It's raining....still. We've been in the low 30's with rain / sleet for days now. I'm not complaining! I happen to like rainy days, and especially compared with the rest of the country, we are very lucky. But hey, that's one of the great things about living in the South.

Anyway, I've been pestering  asking nicely for some veal shanks or meaty veal bones to make some more veal stock. Once you've lived with it, it's difficult to substitute. Besides, Michael Ruhlman, whose books have been my reading list for the past few months, says, " Stock is the first lesson taught in the kitchens of the best cooking schools for a reason. ... Ultimately, well-made stock is the ingredient that definitively separates home cooking from the cooking of a professional". (The Elements of Cooking pg. 3). He goes on to say how fine dining establishments make stock daily, but the home cook hasn't the resources to do that. (No Kidding.) BUT, since it freezes well, there is no good reason a home cook can't have veal stock on hand. Lord knows I do not aspire to be a professional cook but I'd like to be the best home cook I can be (and not just because I thought I was a Leo (arrogant and competitive) most of my life...only to find that I am truly a Cancer).  I don't want my new favorite author Mr. Ruhlman to think less of me in case he ever shows up at my house wanting a meal, so I need veal stock...Pronto!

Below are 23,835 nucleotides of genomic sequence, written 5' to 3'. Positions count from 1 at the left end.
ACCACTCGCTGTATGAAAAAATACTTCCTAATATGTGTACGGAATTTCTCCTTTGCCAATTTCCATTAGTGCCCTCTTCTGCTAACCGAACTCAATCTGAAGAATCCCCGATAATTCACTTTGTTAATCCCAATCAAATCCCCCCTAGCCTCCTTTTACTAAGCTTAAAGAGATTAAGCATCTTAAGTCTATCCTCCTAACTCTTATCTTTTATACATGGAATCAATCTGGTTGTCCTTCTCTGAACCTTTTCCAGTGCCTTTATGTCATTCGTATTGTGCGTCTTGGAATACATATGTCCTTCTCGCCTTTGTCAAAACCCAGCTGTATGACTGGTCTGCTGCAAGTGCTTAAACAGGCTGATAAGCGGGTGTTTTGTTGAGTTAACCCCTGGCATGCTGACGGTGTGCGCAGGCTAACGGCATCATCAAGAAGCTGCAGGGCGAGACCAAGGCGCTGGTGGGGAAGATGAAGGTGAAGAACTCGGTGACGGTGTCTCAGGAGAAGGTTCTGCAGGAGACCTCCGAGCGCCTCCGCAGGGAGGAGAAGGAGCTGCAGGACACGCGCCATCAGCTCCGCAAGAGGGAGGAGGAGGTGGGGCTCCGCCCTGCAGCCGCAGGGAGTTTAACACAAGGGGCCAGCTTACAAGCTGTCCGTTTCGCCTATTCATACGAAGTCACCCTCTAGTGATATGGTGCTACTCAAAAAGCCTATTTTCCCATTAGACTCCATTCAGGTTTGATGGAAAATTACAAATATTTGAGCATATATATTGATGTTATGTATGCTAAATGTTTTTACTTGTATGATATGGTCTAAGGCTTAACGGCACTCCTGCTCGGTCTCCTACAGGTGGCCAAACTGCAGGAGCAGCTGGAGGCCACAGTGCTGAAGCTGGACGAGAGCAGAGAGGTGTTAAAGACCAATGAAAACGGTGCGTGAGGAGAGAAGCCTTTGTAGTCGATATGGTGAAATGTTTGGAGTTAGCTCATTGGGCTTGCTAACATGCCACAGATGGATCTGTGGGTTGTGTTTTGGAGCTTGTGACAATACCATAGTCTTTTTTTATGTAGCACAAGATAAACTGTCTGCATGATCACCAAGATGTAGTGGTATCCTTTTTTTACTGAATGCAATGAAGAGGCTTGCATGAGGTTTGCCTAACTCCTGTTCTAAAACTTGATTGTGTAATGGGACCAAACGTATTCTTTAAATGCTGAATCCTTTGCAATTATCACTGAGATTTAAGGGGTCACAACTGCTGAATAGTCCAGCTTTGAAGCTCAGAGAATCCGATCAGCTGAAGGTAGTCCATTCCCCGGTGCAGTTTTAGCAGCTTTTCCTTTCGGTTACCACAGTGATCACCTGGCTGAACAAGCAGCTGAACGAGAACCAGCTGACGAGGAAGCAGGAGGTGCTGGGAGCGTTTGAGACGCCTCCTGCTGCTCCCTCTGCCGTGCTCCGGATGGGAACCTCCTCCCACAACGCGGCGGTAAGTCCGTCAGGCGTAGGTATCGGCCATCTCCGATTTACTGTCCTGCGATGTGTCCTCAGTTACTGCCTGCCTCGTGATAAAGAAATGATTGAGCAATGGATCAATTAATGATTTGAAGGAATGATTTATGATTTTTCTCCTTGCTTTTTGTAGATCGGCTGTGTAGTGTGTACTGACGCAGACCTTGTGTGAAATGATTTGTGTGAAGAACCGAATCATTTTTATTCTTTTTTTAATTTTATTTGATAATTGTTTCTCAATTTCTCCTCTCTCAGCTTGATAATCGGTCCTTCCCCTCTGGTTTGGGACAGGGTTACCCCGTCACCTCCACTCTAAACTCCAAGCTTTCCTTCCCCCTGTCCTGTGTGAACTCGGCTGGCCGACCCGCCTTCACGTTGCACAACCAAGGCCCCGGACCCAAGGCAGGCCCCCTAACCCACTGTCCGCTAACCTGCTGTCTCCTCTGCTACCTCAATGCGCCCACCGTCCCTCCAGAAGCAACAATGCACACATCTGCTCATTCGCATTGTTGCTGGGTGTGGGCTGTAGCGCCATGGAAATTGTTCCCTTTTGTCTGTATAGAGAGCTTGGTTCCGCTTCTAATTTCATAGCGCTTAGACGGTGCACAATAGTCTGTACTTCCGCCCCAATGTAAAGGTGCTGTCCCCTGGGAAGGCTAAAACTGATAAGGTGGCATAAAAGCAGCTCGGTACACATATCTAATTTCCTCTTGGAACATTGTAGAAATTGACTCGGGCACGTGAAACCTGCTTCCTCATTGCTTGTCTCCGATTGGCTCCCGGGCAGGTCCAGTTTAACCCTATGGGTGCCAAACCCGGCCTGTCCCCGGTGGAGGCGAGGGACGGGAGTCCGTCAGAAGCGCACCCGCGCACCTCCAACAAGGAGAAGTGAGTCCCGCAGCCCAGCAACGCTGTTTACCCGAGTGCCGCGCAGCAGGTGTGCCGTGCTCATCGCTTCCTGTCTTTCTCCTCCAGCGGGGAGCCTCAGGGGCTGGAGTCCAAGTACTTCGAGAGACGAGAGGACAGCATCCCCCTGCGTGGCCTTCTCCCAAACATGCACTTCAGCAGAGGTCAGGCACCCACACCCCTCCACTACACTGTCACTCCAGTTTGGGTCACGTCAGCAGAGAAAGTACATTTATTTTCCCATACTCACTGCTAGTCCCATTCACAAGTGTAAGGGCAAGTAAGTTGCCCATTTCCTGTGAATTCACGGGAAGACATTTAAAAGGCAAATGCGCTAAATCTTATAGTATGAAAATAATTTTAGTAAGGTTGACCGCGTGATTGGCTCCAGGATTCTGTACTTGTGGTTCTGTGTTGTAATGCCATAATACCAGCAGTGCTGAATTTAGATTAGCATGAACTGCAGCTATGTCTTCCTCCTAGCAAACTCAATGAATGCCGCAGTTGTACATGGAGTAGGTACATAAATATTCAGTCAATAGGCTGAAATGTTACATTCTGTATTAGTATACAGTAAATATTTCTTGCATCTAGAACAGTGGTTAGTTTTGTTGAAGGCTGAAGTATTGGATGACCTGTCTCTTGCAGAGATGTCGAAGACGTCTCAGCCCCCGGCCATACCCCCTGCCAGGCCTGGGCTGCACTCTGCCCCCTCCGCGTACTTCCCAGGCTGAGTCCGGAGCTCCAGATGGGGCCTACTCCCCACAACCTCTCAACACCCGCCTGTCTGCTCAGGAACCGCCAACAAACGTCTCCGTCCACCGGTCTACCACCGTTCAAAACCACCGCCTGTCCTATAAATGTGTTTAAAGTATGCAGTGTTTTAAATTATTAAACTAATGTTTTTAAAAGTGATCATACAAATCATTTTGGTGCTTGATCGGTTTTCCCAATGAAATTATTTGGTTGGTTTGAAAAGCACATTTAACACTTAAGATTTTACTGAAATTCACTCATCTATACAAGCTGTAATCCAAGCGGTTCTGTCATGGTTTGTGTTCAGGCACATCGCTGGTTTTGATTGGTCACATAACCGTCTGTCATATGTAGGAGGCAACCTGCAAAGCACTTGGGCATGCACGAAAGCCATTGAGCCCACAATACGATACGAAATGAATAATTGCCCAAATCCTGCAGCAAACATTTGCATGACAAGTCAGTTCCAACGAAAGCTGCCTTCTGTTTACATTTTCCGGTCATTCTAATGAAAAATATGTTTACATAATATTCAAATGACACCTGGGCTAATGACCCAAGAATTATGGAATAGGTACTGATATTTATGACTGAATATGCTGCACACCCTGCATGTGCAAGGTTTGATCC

As is the case with many accomodating people, WSH Jim thinks if 1 is good 5 is probably a lot better. In this case, the last time I asked for veal bones, he brought me ten pounds of lovely bones, but they had no meat on them to speak of. Via The French Laundry recipe I made a lovely veal stock but it uses a huge amount of tomato paste and is ridiculously hard and time consuming. This time I asked for "meaty bones" and here's what he brought:

Isn't that gorgeous? Ten pounds which was what I asked for, of what would you say? Bony Meat? In any case, while veal stock is truly a worthwhile endeavor, I couldn't bring myself to dedicate all ten pounds of this beautiful veal shank to stock. Hence, we are improvising Osso Bucco; and there isn't much better food for a cold rainy day than a slow braised meat.  Usually, Osso Bucco is made from shanks where the bone is 3-4 inches thick. These are cut thinner, but as I said, it's improv!